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‘American Pop’ is first in NU Film Society’s animation series

NEW ULM — New Ulm Film Society screenings are about to become more animated with a showing of the 1981 film “American Pop.”

The screening starts at 6 p.m. Tuesday, Jan. 14 at New Ulm Public Library. “American Pop” is the first film in its animation series.

The film tells the story of four generations of a Russian Jewish immigrant family. Their story is linked across the decades by popular American music.

The story begins with a young immigrant boy named Zalmie escaping Russia for America with this mother. The story follows Zalmie’s, his son, grandson and eventually his great-grandson and the influence of music on all their lives.

The title: “American Pop” has a double meaning. It is a story that follows the development of pop music in American history, but it also references the different fathers linked throughout the story.

The film was directed by Ralph Bakshi who is famous for its alternative animation style. While most animated films were intended for children, Bakshi was creating cartoon movies for a more mature audience. His debut feature was “Fritz the Cat” the first animated film to receive an X rating. He was also well known for his animated adaptation of “Lord of the Rings” in 1978.

Bakshi was famous for using the rotoscoping method of animation. This is a technique in which animators trace over live-action film footage to create realistic animation.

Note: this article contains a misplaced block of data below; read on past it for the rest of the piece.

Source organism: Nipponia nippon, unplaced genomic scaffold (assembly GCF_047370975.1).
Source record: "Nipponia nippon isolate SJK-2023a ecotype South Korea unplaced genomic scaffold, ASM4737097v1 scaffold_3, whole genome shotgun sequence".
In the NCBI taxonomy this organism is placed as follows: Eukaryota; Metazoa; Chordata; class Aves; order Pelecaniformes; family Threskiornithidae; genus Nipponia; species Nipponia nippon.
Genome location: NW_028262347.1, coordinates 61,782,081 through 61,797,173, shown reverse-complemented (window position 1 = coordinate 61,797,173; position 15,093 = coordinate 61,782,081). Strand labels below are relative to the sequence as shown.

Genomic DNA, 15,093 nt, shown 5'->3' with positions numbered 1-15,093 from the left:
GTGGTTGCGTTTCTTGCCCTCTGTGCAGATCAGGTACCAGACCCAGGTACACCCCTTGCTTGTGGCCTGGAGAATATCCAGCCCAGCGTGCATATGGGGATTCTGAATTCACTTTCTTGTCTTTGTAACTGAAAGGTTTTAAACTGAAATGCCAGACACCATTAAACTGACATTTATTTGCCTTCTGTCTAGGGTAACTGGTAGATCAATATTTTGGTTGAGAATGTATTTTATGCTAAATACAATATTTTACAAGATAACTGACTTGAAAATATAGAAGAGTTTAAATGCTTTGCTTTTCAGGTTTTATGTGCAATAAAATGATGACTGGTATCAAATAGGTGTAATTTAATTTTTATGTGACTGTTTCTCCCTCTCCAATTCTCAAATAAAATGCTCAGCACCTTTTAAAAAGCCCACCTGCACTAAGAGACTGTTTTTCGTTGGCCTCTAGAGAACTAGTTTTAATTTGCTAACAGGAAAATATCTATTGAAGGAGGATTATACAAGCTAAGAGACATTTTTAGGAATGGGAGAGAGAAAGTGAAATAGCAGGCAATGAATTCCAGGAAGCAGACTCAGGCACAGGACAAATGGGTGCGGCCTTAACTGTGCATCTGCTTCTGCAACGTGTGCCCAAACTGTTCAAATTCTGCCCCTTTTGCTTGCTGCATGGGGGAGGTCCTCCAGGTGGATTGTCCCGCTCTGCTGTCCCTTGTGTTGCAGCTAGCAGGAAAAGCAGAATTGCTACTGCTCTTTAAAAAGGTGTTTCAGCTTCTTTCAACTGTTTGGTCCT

This technique was used on “American Pop.” All the actors in the film were recorded acting out the scenes and then animators drew overtop of the images frame by frame.

Actor Ron Thompson not only provided the voice for two of the main characters, Tony and Pete, he also physically played the characters. His performance was covered by the animation.

This animation method is also allowed other famous film sequences to be rotoscoped into the movie. A few scenes from 1931’s “The Public Enemy” were traced over and used for the movie. James Cagney and Jean Harlow can be seen dancing in one scene.

The benefit of rotoscoping over traditional filming is the artists can draw in any type of background they want. “American Pop” takes place over 80 years of history. In a traditional film set, designers would need to create authentic-looking sets to match the historical period, but in animation, a background artist can draw in any setting.

Rotoscoping would fall out of fashion as new digital effects were created in the film. Computer Generated Imagery began to replace rotoscoping. Other animators tried to distance themselves from rotoscoping. Some viewed it as a less artistic version of animating. It also concealed the actor’s facial features, which could hurt the performance.

The production company behind “American Pop” initially denied rotoscoping was used in this film.

“American Pop” was Bakshi’s attempt to tell a more personal story. The film is not based on a true story, but themes and elements are borrowed from people he knew as well as famous musicians.

“American Pop” is famous for use of an extensive soundtrack of popular American songs. Normally, filmmakers struggle to acquire the film rights to songs, but Bakshi’s reputation helped him secure the rights at a lower cost. The soundtrack features songs from Bob Dylan, Jefferson Airplane, Janis Joplin, The Doors, George Gershwin and Lou Reed among others.

“American Pop” was a success upon its initial release and received positive critical praise, but due to the musical rights, the film did not secure a home video release until 1998, making it difficult for fans to view the film for nearly two decades.

Frequent replays on cable channels helped maintain an audience. “American Pop” is now considered a cult classic with animation and musical fans.

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